A new report on Sri Lanka — by the International Crisis Group — deplores the country’s “authoritarian turn” and says the attacks on dissenters threaten long-term stability and peace in the nation.
Hot on the heels of the revelation that Sri Lankan soldiers murdered the 12-year-old son of Tamil Tiger leader Prabhakaran in cold blood and last week’s shooting of a journalist in Colombo, the International Crisis Group has released a report deploring what it calls Sri Lanka’s “authoritarian turn”. The ICG report calls for international action to halt the Sri Lankan government’s erosion of democracy and its recent “constitutional coup”.
The ICG report says that the Sri Lankan government has made no meaningful progress on accountability for war crimes that occurred during the conclusion of its war against the Tamil Tigers in 2009. “Instead,” it said, the Sri Lankan government “has accelerated the country’s authoritarian turn, with attacks on the judiciary and political dissent that threaten long-term stability and peace”.
The ICG report is particularly critical of the Sri Lankan government’s “politically motivated” impeachment of the country’s chief justice last month. It says the impeachment “reveals both its intolerance of dissent and power sharing and the weakness of the political opposition … By incapacitating the last institutional check on executive power, the government has crossed a threshold into new and dangerous terrain.”
According to the ICG, the impeachment “threatens prospects for the eventual peaceful transfer of power through free and fair elections”.
Sri Lanka drifted towards authoritarianism just after the election of current President Mahinda Rajapaksa in 2004. Critics of his rule say oppression of ethnic Sinhalese and ethnic Tamils has accelerated since the defeat of the Tamil Tigers in May 2009.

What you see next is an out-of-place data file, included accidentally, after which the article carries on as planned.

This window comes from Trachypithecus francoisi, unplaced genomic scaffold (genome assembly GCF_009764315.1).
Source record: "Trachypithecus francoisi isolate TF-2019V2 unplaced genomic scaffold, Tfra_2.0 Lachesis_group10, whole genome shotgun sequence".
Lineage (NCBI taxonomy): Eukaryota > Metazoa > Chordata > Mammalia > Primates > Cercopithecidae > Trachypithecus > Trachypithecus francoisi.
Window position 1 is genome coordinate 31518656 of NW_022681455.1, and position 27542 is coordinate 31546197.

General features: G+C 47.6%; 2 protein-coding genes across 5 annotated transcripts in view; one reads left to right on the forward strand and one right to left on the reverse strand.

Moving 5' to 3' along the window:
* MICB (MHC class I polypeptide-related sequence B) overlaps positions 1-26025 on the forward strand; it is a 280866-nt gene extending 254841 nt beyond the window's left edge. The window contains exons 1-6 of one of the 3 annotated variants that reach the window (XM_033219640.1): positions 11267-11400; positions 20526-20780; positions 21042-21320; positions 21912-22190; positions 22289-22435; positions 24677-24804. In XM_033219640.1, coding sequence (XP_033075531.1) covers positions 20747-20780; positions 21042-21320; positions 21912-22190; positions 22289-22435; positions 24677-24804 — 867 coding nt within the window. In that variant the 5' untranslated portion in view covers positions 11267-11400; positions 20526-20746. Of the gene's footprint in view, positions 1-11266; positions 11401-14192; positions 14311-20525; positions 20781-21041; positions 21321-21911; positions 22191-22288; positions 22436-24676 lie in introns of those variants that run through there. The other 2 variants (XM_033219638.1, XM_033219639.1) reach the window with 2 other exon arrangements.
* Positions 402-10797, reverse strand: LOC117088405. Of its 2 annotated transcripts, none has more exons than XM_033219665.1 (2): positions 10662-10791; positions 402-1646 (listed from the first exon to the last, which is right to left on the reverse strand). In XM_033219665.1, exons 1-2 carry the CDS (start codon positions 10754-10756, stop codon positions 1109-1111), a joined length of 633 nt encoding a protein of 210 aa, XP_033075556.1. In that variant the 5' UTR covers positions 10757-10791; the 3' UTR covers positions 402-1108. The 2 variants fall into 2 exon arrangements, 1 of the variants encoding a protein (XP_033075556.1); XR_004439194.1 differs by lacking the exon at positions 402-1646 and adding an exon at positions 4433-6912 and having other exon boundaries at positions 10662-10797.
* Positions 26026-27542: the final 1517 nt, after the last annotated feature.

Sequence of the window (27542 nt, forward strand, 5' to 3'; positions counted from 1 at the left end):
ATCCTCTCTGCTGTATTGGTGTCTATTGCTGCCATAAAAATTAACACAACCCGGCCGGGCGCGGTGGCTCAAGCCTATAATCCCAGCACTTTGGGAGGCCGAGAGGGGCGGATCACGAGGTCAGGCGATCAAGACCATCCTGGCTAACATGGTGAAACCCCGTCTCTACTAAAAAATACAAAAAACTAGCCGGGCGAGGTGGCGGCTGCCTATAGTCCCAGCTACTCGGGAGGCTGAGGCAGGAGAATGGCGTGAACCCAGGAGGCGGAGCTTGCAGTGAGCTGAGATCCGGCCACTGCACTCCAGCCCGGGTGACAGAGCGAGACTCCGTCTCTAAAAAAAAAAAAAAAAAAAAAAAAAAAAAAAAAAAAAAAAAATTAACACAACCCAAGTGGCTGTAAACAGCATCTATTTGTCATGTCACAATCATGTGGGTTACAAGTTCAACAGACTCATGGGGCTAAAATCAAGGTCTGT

The ICG now says that the removal of the chief justice completes what it calls a “constitutional coup”, which began when presidential term limits were revoked in 2010.
“The dismantling of the independent judiciary and other democratic checks on the executive and military will inevitably feed the growing ethnic tension resulting from the absence of power sharing and the denial of minority rights,” the ICG said.
As a consequence, the ICG calls for “strong international action”, including the immediate referral of Sri Lanka to the Commonwealth Ministerial Action Group (CMAG) and a new resolution from the UN’s Human Rights Committee calling for concrete, time-bound actions to restore the rule of law, investigate alleged war crimes and rights abuses, and devolve power to Tamil and Muslim areas of the north and east.
The ICG also asks India, the US, EU, UK, Canada, Australia, Norway, Switzerland, Japan and South Africa to investigate, gather and share evidence regarding alleged war crimes and human rights abuses in Sri Lanka. It calls on them to not accept the diplomatic credentials of Sri Lankan military officers against whom there are credible allegations of serious crimes and to apply targeted pressure on government leaders, including restrictions on personal travel, until the government complies with HRC resolutions.